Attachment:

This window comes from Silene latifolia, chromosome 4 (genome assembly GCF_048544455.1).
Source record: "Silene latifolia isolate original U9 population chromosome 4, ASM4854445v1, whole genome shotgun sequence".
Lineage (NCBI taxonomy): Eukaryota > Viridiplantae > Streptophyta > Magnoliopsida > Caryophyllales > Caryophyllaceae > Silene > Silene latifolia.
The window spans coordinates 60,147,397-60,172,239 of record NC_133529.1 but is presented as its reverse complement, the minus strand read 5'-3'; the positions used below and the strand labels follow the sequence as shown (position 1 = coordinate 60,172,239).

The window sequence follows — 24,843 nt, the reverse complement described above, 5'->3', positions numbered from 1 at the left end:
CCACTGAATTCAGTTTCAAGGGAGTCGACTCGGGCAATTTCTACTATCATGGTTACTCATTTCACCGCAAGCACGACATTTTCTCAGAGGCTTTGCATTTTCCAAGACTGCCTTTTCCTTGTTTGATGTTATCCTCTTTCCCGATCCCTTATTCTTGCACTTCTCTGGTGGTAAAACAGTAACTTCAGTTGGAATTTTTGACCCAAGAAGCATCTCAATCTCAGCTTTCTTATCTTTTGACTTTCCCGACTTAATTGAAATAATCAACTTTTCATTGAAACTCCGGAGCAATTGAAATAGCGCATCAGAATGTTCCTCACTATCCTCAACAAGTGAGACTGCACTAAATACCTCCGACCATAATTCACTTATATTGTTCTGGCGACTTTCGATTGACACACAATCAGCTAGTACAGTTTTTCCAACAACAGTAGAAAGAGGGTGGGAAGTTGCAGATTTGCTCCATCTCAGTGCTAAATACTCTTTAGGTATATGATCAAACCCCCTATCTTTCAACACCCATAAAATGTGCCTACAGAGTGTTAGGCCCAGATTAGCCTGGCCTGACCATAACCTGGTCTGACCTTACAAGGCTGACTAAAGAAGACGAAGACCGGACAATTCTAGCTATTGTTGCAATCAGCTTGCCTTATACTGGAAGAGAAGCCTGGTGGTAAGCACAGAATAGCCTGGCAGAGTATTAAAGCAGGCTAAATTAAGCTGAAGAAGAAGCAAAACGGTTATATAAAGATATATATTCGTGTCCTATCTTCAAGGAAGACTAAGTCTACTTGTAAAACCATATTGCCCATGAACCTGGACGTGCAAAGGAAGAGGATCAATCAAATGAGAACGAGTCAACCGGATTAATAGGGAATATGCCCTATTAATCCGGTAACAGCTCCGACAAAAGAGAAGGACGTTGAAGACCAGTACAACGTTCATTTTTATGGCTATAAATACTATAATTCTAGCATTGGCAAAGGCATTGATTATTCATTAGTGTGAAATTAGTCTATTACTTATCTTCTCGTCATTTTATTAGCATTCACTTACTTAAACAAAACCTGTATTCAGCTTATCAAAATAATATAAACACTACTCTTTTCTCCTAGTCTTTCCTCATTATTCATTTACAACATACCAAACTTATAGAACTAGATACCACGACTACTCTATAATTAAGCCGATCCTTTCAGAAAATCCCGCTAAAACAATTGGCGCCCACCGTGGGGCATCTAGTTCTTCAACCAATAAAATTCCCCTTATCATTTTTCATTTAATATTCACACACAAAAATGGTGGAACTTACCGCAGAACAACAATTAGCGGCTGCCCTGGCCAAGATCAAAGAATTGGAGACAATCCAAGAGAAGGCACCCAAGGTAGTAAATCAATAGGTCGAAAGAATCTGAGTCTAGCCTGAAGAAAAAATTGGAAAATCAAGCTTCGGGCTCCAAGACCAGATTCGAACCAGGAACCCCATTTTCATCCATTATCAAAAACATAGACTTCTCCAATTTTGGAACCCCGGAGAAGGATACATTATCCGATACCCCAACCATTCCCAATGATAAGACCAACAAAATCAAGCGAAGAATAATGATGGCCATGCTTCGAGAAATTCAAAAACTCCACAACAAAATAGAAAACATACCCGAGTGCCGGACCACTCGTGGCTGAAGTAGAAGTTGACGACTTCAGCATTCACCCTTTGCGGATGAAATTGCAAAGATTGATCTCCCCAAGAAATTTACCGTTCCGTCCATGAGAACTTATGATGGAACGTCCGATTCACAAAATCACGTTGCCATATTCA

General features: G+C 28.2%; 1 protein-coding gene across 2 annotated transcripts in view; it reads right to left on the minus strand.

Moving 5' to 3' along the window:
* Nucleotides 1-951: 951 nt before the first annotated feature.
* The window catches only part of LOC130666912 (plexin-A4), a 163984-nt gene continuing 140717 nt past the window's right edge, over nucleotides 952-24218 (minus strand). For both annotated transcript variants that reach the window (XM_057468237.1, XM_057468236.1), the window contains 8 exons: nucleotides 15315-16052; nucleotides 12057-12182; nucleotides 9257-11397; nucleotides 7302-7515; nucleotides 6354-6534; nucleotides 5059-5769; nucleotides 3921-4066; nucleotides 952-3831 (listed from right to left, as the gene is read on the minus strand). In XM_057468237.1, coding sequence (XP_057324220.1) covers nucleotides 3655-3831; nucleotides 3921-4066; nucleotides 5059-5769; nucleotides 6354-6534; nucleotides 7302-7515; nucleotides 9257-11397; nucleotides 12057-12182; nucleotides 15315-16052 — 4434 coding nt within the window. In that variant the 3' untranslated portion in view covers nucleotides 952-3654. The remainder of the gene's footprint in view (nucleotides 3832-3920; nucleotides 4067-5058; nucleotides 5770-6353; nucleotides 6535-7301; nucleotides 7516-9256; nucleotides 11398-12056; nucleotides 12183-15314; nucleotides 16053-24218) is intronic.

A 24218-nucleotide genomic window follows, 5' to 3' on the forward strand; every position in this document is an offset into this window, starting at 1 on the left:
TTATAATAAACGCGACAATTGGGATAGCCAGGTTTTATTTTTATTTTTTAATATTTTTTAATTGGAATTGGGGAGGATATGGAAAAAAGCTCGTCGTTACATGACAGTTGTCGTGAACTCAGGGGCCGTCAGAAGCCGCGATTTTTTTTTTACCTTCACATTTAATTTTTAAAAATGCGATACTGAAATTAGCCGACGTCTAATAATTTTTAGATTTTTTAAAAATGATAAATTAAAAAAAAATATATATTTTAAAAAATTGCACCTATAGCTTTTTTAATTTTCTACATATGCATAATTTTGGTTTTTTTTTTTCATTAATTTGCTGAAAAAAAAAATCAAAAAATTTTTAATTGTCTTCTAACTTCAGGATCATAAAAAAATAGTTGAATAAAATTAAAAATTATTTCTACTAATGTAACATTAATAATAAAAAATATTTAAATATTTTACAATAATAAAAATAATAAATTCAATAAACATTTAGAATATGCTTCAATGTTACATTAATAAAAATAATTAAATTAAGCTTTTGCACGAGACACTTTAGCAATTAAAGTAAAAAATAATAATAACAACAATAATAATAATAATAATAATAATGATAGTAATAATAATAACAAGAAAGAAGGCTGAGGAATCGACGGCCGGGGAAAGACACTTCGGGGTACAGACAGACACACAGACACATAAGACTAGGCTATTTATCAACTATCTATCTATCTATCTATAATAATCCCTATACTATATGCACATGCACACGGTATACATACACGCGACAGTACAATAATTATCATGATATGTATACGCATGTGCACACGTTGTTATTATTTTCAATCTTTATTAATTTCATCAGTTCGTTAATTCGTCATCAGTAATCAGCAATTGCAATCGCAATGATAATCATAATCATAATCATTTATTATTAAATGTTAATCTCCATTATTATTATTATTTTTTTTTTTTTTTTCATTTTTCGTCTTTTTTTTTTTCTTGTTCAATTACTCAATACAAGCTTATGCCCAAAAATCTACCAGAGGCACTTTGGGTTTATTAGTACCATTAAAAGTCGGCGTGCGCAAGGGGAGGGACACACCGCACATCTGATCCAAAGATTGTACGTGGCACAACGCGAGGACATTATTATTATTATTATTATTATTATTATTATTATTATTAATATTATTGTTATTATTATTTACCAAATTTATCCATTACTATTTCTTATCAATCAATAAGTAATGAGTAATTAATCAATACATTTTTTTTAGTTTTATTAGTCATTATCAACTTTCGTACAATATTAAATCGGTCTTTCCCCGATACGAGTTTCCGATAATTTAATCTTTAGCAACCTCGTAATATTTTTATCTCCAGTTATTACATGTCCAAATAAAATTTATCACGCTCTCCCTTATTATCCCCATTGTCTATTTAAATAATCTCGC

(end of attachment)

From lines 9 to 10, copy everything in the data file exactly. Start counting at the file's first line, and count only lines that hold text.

* Nucleotides 1-951: 951 nt before the first annotated feature.
* The window catches only part of LOC130666912 (plexin-A4), a 163984-nt gene continuing 140717 nt past the window's right edge, over nucleotides 952-24218 (minus strand). For both annotated transcript variants that reach the window (XM_057468237.1, XM_057468236.1), the window contains 8 exons: nucleotides 15315-16052; nucleotides 12057-12182; nucleotides 9257-11397; nucleotides 7302-7515; nucleotides 6354-6534; nucleotides 5059-5769; nucleotides 3921-4066; nucleotides 952-3831 (listed from right to left, as the gene is read on the minus strand). In XM_057468237.1, coding sequence (XP_057324220.1) covers nucleotides 3655-3831; nucleotides 3921-4066; nucleotides 5059-5769; nucleotides 6354-6534; nucleotides 7302-7515; nucleotides 9257-11397; nucleotides 12057-12182; nucleotides 15315-16052 — 4434 coding nt within the window. In that variant the 3' untranslated portion in view covers nucleotides 952-3654. The remainder of the gene's footprint in view (nucleotides 3832-3920; nucleotides 4067-5058; nucleotides 5770-6353; nucleotides 6535-7301; nucleotides 7516-9256; nucleotides 11398-12056; nucleotides 12183-15314; nucleotides 16053-24218) is intronic.